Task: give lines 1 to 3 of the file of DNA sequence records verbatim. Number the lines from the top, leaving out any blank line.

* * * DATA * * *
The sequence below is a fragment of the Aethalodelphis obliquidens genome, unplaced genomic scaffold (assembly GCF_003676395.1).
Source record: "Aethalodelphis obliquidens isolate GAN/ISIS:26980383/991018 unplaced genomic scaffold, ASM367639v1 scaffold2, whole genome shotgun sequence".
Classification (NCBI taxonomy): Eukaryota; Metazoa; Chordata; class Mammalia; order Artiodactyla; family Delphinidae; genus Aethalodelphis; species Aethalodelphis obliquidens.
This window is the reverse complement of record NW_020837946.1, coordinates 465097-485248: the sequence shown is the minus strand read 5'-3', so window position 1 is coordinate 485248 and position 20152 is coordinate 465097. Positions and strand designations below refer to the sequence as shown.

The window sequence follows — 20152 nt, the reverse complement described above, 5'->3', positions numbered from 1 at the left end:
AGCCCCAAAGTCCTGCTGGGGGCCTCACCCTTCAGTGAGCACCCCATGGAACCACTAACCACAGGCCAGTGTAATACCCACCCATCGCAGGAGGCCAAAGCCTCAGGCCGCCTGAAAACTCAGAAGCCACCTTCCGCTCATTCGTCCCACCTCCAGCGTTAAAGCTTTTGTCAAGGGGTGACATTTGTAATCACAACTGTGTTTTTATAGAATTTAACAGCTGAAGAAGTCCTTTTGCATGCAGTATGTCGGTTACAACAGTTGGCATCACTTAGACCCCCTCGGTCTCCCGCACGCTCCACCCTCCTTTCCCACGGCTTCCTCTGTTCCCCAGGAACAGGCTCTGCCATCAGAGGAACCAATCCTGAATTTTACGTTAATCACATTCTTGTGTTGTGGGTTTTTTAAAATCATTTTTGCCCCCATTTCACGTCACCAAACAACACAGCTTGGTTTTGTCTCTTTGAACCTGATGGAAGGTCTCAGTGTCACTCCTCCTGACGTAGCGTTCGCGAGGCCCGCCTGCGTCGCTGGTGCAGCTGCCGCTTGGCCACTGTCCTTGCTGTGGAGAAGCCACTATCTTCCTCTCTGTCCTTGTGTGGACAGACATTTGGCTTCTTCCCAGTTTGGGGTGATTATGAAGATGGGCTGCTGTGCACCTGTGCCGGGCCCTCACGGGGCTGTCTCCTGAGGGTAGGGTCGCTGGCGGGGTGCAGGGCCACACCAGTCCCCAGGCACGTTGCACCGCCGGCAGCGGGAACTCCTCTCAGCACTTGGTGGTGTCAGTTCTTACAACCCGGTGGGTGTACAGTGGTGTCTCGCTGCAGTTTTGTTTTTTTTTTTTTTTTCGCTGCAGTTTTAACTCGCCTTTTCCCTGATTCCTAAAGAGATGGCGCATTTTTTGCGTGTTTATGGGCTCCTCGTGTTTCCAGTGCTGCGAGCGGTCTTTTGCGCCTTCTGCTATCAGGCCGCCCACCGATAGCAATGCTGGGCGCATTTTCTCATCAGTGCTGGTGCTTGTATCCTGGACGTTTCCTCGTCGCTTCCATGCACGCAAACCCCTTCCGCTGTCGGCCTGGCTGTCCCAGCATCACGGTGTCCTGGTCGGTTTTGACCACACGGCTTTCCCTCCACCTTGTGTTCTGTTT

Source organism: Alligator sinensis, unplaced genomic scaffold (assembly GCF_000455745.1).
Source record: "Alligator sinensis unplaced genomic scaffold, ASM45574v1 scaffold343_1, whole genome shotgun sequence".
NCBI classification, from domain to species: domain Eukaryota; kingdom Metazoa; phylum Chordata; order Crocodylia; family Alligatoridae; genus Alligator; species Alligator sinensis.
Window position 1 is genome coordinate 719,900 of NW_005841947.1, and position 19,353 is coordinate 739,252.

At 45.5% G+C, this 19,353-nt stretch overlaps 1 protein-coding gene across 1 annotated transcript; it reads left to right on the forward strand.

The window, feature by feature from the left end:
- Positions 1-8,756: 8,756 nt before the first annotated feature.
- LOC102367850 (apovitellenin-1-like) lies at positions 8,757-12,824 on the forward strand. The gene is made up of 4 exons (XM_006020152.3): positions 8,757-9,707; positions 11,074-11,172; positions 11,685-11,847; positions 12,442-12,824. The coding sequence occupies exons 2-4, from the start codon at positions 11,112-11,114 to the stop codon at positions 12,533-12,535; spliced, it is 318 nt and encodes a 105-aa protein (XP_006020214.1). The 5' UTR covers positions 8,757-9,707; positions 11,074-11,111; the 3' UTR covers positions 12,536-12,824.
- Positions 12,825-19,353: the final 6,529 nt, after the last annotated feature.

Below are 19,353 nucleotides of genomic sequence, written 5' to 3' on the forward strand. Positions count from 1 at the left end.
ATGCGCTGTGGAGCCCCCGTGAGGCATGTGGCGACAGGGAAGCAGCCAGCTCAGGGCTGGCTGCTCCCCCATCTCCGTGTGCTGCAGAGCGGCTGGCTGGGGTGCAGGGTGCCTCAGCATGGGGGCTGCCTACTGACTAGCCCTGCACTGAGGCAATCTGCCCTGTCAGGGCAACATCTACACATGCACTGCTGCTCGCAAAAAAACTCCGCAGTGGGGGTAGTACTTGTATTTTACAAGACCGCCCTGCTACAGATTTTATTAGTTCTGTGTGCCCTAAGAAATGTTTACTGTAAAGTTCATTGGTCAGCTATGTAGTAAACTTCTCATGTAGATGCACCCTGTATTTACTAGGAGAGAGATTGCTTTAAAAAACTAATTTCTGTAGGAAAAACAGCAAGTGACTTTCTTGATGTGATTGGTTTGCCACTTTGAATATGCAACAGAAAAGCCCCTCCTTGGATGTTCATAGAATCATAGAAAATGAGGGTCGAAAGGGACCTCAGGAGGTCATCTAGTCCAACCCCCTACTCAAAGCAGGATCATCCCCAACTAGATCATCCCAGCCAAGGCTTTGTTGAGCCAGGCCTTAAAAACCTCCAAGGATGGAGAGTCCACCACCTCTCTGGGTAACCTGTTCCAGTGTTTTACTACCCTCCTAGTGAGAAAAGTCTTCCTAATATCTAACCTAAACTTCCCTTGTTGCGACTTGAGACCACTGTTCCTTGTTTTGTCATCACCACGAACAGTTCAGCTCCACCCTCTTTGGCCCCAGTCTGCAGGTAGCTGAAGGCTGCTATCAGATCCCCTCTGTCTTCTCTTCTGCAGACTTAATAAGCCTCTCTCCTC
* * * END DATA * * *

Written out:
The sequence below is a fragment of the Aethalodelphis obliquidens genome, unplaced genomic scaffold (assembly GCF_003676395.1).
Source record: "Aethalodelphis obliquidens isolate GAN/ISIS:26980383/991018 unplaced genomic scaffold, ASM367639v1 scaffold2, whole genome shotgun sequence".
Classification (NCBI taxonomy): Eukaryota; Metazoa; Chordata; class Mammalia; order Artiodactyla; family Delphinidae; genus Aethalodelphis; species Aethalodelphis obliquidens.